Other changes happen too. And those who care for Chadkirk will want to be confident that changes initiated are for the best. So this afternoon the Chair of the Friends of Chadkirk will be posting a map of the proposed New Bridleway on the notice board at Chadkirk with a brief summary of the proposals and some suggestions.

Footpath due to close?

Footpath due to close?

I understand that, on 22 September, the Chair of the Friends of Chadkirk walked the route of the proposed new bridleway with the manager responsible for maintaining footpaths in the borough. She was able to raise concerns and request information. At the end of the ‘tour’, she gave him a number of questions about the plans.

At the meeting on 2 October, after a discussion about the management of the garden, the group of Friends present considered the answers to these questions, which were given in written form.

It may be possible to get a copy of the map and/or the written statements to post on here. At the time of writing, I can make no promises. However, I will ask.

In the meantime, it looks as if the way forward is for those with a view to contact their elected representatives. In some respects, the more the merrier!

It’s one thing to find that people feel that they would like the footpath to remain and to spend some of the money ear-marked for the Bridleway on maintaining the existing path. It’s another to enable the elected representatives who vote on these matters to reflect these views in the actions that they take. And the money that they spend.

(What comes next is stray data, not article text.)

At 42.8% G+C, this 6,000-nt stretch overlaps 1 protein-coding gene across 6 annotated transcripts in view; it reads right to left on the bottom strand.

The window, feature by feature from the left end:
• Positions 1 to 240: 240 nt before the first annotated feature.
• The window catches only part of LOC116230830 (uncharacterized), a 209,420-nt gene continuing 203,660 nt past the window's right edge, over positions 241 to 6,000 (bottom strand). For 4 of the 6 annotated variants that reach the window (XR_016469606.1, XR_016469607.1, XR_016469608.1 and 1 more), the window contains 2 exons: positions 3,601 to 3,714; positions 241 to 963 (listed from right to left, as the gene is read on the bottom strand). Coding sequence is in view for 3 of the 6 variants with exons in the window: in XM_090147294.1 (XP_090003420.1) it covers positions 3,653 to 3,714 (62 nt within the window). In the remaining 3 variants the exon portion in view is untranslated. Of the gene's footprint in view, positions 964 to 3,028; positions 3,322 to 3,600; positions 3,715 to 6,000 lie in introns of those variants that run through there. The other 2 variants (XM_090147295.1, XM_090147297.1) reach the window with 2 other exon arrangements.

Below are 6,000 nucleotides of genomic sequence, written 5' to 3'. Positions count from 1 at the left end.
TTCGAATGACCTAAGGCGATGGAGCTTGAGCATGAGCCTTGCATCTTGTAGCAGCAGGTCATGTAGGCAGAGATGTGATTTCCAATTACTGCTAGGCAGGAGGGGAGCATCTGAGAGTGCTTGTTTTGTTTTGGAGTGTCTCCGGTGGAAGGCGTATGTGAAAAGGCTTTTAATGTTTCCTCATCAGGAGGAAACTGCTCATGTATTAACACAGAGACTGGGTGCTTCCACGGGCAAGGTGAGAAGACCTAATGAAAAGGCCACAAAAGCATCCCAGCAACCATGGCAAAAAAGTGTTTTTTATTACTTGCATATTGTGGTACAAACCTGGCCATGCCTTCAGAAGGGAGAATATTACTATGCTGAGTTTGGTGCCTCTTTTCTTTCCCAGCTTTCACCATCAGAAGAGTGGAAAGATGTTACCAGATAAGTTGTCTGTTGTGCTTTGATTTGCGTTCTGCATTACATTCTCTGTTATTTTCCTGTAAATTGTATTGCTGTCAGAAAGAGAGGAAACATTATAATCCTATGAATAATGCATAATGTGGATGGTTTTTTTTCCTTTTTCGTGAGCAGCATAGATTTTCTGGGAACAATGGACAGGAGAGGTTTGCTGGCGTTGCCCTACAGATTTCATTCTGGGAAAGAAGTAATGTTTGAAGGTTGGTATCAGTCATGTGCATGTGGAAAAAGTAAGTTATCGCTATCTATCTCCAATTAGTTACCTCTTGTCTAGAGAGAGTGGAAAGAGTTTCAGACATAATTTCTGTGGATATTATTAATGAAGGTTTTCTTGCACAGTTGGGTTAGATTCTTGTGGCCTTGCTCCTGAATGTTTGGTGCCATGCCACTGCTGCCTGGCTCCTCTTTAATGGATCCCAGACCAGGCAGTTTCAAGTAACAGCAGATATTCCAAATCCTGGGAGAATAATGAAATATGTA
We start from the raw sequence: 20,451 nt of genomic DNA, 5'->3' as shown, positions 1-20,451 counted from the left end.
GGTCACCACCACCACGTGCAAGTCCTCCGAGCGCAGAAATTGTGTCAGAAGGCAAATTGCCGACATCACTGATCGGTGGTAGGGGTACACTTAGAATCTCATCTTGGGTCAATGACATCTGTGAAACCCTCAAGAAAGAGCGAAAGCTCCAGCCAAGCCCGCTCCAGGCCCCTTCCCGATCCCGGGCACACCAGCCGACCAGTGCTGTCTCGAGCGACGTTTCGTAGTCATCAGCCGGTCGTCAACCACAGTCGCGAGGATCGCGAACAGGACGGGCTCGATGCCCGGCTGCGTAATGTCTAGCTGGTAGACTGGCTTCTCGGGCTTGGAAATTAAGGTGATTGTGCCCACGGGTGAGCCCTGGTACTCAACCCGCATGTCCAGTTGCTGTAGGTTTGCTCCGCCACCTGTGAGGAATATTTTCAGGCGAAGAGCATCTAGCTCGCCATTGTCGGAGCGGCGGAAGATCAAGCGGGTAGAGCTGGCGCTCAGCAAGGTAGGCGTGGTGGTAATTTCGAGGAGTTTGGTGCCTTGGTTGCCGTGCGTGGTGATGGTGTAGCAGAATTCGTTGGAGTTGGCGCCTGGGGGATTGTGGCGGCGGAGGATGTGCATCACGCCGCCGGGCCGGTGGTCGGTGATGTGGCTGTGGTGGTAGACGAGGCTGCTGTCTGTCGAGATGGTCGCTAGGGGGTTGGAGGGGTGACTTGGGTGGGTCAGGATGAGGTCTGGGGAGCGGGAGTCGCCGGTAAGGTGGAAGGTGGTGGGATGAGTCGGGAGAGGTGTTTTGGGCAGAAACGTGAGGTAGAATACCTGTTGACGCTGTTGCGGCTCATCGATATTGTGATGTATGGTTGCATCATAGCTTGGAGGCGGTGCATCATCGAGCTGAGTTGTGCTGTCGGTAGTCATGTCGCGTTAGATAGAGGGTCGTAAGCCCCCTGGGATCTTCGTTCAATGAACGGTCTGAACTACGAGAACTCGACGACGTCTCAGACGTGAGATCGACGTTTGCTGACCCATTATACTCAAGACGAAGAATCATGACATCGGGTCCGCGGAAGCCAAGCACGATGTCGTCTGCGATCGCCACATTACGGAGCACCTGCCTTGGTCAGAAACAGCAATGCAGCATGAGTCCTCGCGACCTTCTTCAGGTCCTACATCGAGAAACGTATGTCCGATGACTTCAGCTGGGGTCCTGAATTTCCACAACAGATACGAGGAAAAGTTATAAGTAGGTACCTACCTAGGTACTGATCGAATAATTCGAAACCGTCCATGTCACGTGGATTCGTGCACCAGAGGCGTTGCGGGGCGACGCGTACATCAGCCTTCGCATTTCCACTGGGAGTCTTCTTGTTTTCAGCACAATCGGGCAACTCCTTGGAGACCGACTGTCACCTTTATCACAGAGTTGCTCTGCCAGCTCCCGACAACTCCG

Gardening today 2-4pm.

Notice this...

A well earned break for the gardening volunteers.

A well earned break for the gardening volunteers.

Paths, priorities…and people power.

Paths and priorities…

Footpath due to close?

Footpath due to close?

We have a well used path.
Popular.
Requiring modest maintenance.

We have (apparently/allegedly) a sum of £20,000.
This has been allocated for the proposed New Bridleway.

Plan A: Close well used current path.
Spend £20 000 on new path for which there is unproven demand.

Plan B: Use resources to maintain the current path.
Prioritise this.
Ditch the plans for the expensive bridleway.

Which makes sense? Plan A or Plan B?

There is time to influence events.
Tell your elected representatives.
And maybe your would-be elected representatives too.
Make them aware of your priorities and preferences.
After all, this is your Country Park and your Council Tax money.

Write or phone or email about these paths and a sense of priorities.

News from the meeting…

Item one on the agenda: the footpath by Hatherlow Brook

DSCF4317

We were fortunate to have the Rights of Way Officer as an invited guest.

Ever since the rumour mill threw up information about the proposal to replace the footpath with a new bridleway, people have been wanting to learn more about the proposals. Basic information has been hard to come by.

Many visitors drive to the Country Park, park and then walk on the path by the stream to Little Wood, often following a circular route back to the Car Park. This is a well trodden path. Anyone who has used this path for a period of 20 years or more can apply to the Rights of Way Officer to have this path recorded and dedicated as a Public Right of Way.

Application forms can be obtained from the Rights of Way Officer. Completed forms can be submitted to him and , once they work their way to the top of the pile, the Rights of Way Officer will then assess the evidence. This part of the process can take unto 12 months.